Panel Paper: Weather, Traffic Accidents, and Exposure to Climate Change

Friday, November 4, 2016 : 11:15 AM
Gunston West (Washington Hilton)

*Names in bold indicate Presenter

Kevin Roth, University of California, Irvine

Understanding the channels by which climate change will affect the economy is required to estimate the costs of climate change. Extreme heat may result in direct costs such as increased mortality from heat stress and lower productivity. While economists have made clear that individuals engage in costly defensive activities to mitigate these outcomes, they have not examined situations where climate change generates costs that are, at least partially, explained by voluntary exposure to risk. Warmer weather facilitates spending time outdoors. Choosing to spend time outdoors provides many benefits, but it also exposes individuals to potential risks from air pollution, crime, UV radiation, and traffic. Where costs from these risks occur as part of a utility maximizing decision to spend time outside, these costs must be offset with the welfare gain from spending time outside. We define the resulting welfare effects of this offsetting behavior as ‘voluntary exposure benefits.’ Problematically, in many empirical settings the benefits of time spent outside are much harder to measure than the costs in terms of illness, injury, or death and are consequently omitted.

In this paper we analyze these issues in the context of the transportation sector by estimating the relationship between weather, traffic accidents, and travel demand. We choose to focus on the transportation sector because even small changes to traffic fatalities are likely to carry large costs. By exploiting plausibly random daily variation in temperature, rainfall, and snowfall, we are able to estimate the effect of weather on transportation outcomes.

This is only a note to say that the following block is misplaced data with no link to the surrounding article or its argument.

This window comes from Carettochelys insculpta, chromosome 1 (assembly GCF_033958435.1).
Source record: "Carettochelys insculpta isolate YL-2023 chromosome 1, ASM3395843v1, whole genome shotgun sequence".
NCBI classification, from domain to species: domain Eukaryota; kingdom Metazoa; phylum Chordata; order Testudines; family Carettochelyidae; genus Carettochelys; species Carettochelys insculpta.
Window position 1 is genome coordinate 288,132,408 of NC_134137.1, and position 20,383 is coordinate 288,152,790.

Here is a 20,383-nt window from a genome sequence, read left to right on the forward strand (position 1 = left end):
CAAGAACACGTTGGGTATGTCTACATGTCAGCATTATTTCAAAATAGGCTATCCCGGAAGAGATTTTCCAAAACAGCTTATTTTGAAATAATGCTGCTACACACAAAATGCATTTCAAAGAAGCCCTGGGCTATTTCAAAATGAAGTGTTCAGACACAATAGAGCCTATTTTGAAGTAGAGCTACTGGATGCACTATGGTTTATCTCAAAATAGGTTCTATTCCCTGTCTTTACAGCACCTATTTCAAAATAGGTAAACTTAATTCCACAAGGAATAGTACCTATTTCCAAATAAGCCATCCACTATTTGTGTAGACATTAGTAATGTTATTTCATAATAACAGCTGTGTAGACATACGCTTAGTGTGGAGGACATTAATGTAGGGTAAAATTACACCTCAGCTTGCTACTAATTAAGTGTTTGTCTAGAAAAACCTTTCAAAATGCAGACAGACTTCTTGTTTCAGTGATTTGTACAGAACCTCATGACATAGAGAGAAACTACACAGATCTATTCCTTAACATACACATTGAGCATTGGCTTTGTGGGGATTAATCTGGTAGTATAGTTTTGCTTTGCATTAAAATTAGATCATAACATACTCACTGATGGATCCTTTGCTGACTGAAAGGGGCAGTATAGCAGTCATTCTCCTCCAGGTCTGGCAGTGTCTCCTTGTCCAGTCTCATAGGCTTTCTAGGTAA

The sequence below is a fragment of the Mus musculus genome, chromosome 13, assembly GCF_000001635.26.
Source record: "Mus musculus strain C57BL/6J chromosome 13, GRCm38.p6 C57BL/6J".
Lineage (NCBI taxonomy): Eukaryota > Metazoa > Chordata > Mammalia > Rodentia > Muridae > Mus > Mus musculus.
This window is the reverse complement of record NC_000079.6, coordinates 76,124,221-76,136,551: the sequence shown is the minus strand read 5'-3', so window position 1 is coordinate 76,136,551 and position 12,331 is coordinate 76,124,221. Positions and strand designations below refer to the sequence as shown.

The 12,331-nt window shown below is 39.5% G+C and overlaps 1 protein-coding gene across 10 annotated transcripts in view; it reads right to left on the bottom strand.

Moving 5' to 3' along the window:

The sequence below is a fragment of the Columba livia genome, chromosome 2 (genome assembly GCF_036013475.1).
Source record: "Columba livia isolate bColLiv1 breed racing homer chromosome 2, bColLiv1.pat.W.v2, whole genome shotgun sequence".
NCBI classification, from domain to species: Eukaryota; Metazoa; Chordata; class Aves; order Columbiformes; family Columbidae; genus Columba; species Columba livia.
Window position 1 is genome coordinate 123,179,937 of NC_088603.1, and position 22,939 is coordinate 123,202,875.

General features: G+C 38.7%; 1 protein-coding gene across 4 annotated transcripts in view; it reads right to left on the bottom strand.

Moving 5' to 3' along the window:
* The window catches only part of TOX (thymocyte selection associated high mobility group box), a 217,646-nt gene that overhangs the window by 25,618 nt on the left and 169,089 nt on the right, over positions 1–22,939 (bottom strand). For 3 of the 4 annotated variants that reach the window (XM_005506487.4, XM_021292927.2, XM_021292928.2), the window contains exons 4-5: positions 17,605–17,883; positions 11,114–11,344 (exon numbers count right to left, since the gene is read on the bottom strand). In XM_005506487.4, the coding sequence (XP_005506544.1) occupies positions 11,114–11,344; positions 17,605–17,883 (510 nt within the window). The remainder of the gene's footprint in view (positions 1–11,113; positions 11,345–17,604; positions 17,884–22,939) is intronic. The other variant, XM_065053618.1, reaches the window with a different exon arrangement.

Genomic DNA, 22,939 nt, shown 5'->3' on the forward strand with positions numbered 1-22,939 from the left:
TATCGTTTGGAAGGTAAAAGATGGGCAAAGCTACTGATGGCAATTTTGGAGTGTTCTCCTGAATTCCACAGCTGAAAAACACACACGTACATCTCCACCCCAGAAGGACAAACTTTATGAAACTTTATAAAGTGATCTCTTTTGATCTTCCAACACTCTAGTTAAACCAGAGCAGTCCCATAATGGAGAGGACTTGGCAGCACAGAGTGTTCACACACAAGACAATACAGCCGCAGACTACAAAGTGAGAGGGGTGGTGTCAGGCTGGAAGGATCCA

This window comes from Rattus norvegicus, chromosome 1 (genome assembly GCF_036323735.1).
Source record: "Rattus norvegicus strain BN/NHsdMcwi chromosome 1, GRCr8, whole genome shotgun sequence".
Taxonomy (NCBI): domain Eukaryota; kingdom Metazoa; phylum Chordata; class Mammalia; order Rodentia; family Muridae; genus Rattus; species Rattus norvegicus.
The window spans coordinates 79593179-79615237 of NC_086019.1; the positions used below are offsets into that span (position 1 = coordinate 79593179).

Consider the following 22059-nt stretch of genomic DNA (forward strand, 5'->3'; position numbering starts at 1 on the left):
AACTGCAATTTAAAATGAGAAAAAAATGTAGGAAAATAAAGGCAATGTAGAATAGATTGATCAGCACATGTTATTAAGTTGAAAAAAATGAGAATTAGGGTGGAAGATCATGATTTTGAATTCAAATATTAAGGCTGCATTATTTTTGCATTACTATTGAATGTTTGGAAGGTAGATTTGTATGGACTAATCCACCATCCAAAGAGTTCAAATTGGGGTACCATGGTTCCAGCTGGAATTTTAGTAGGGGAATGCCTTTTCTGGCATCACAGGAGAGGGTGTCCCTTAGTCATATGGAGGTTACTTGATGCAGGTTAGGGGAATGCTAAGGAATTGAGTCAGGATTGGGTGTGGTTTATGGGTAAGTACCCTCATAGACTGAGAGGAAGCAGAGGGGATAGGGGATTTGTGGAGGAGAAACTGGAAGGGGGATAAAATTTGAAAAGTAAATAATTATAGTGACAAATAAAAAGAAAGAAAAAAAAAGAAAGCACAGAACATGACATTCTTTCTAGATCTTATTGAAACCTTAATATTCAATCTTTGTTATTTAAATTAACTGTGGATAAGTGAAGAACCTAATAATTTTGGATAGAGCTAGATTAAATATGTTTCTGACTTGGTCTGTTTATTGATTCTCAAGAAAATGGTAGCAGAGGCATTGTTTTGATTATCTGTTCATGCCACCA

We find a large and statistically significant relationship between weather and traffic fatalities. Unsurprisingly, we find precipitation plays a role in fatal car crashes. But we also find large effects for temperature. We find that for a day with temperature above 80°F there is a 9.5% increase in fatality rates compared with a day at 50-60°F.  We find that as temperatures rise, an increasing number of fatalities involve pedestrians, bicycles, and motorcycles, or ultra-light duty (ULD) accidents. As temperatures warm, we find that these fatalities are caused by drivers increasing their demand for modes of transport that offer less protection in the case of a crash.

We estimate that the discounted costs of additional traffic fatalities caused by climate change are $40 billion from 2015 to 2099. But we find that welfare gains from increased ULD travel reduces these costs by at least $34 billion. In sum, we find that omitting voluntary exposure behavior from welfare analysis may lead to a significant overestimate of climate change costs.

Methodologically, we also introduce quantile-mapping to correct modeling bias of future weather data used by economists from climate models for cost projections. We show that prior methods used to correct this bias may yield unintuitive results and remove the changes in weather variability predicted by climate models. Our method, inspired by techniques used in the climate science literature, corrects this bias but allows for changes in weather variability.

Full Paper: